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AIN'T NO SUNSHINE

JESSE CAMPBELL

THIS IS RAY BROWN JR.

RAY BROWN JR.

Jaijai, what a wonderful mission you've undertaken to create such a place for artistic minds to meet and share their hearts. A place to renew faded determinations, and revive lessened momentums. A place to display our wares and reconfirm to one another that we actually are on the right track.

I commend you, Jaijai, for caring so much that you created this castle of the heart for all of us. I want to share my praise for all of the new friends as well as old friends that I've met and will meet here in our castle. Here we can garnish the where-with-all, the strength, the conviction, and the selflessness through our symbiosis, to share our gift to the world with an unbiased agenda.

My mentor, Daisaku Ikeda says of art: "A beautiful flower delights and refreshes the hearts of all people equally, no matter what soil it grows in. That is the power of beauty. The same is true of great art. It is this spirit that the German poet Heinrich Heine sang of when he wrote that once the peapod bursts open, the sugar peas inside are for everyone to enjoy."

Let's be audacious, my friends!

Buster Williams

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Fred Hersch And The Art Of Introspection

We join the pianist at his loft in SoHo to talk about his upbringing in Cincinnati, late-night gigs in New York, his recovery from a coma in 2008, and his adaptation of Walt Whitman's poetry.

How Benny Goodman Orchestrated 'The Most Important Concert In Jazz History'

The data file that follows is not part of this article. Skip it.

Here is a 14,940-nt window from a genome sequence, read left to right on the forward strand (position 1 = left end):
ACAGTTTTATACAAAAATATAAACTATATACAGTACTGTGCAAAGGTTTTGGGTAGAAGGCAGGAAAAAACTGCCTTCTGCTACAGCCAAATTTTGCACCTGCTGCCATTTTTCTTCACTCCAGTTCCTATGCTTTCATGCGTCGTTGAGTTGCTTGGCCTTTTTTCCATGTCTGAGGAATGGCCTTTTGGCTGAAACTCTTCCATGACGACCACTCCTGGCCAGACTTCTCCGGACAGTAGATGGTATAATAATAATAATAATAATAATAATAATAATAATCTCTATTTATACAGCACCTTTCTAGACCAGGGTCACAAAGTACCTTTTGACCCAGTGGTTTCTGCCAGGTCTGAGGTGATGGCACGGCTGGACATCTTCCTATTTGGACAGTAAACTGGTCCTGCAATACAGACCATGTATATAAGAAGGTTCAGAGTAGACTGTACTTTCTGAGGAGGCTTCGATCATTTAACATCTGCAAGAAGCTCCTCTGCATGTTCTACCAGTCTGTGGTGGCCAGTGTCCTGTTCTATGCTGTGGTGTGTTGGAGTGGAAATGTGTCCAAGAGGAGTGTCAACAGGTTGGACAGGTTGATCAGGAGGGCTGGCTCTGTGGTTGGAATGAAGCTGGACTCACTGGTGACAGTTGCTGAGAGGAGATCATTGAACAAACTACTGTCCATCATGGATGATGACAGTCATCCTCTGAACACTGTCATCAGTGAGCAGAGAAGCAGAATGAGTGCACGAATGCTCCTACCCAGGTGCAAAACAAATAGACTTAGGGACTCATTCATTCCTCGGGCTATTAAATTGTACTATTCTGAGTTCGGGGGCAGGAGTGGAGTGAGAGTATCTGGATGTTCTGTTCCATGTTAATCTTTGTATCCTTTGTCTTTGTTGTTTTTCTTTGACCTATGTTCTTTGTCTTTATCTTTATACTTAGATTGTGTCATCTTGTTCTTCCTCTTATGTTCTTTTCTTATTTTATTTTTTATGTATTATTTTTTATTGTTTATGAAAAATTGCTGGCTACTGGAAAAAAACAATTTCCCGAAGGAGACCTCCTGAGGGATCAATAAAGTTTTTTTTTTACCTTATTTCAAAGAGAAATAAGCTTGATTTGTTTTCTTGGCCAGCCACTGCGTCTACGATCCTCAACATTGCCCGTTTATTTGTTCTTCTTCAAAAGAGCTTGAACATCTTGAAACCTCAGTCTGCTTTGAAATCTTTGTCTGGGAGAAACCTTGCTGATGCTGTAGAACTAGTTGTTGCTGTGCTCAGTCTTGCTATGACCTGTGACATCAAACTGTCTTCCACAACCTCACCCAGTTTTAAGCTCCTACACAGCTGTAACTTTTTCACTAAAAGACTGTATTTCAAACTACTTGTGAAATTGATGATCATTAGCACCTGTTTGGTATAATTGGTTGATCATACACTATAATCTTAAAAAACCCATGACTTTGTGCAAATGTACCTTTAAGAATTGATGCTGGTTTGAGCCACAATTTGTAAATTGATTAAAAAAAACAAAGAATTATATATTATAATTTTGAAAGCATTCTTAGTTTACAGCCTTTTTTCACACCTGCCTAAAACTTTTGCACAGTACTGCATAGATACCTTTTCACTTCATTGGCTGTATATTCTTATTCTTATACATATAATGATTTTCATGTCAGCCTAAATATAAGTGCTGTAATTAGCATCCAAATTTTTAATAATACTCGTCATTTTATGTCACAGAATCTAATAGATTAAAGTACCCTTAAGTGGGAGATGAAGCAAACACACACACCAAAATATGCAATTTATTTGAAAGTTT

Eighty years ago, barriers were broken when Benny Goodman took a mixed race band to play jazz to Carnegie Hall.

Review: The Bad Plus, 'Never Stop II'

Each album by The Bad Plus can be understood as a planted flag, a marker of group identity. Hear the jazz trio's first record with new pianist Orrin Evans.

Songs We Love: Kat Edmonson, 'Old Fashioned Gal'

On the first single from Old Fashioned Gal, Edmonson pines for a respite from pop-up ads and notifications, for a phone "inextricably connected to a wall."

Lorraine Desmarais On Piano Jazz

The award-winning jazz artist performs original compositions and a set of standards during this 1991 episode.

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THE JAZZ NETWORK WORLDWIDE IS AN ORIGINAL ENTITY AND SOLE PROPRIETOR AND HAS NEVER PARTNERED OR AFFILIATED ITSELF WITH ANY OTHER JAZZ NETWORK THAT EXISTS THAT HAS A SIMILAR INTERFACE TO OUR ORIGINAL INTELLECTUAL PROPERTIES, LAYOUT, ADVERTISEMENTS AND GRAPHIC DESIGN.

In the 1920’s a shy little girl named Ruth Hann
from a small northern town
with harsh winters and hard times,
challenged convention and her stoic upbringing
by picking up a “licorice stick” -
not the penny candy kind of licorice stick,
though it was sweet and good,
like Benny Goodman, whose music
that shy girl fell in love with at first note,
but a clarinet that she bought with pennies
she saved from odd jobs and not buying candy.
On that wooden licorice stick she played
more notes than stars for the next 80 years,
I’m talking about Ruth Hann Dodge, my ma.
She saw Goodman and met Peggy Lee
when she was still Norma Deloris Egstrom.
She loved Count Basie and Duke Ellington
and taught her kids and students their names and music.
She married a man who loved music
and they took their three musical kids to hear
the Thundering Herd, Ellington, Buddy Rich,
and to symphony concerts, operas, and small smoky clubs.
She loved Ella, Sarah, and Mel,
and she saw Nat Cole walk by the house
every day on his way to a gig downtown,
but was too shy to talk to him.
Even though she was shy, she still sang
and she played that licorice stick,
and alto, tenor, bari, and soprano sax,
flute, and piano, and taught all of that and more,
until she was 88 years young.
There was nothing she couldn’t do,
and because of her example and her spirit
there are countless people whose lives were changed,
and who can say today and every day,
“There’s nothing we can’t do through music.”

(c) 2008 Marissa Dodge

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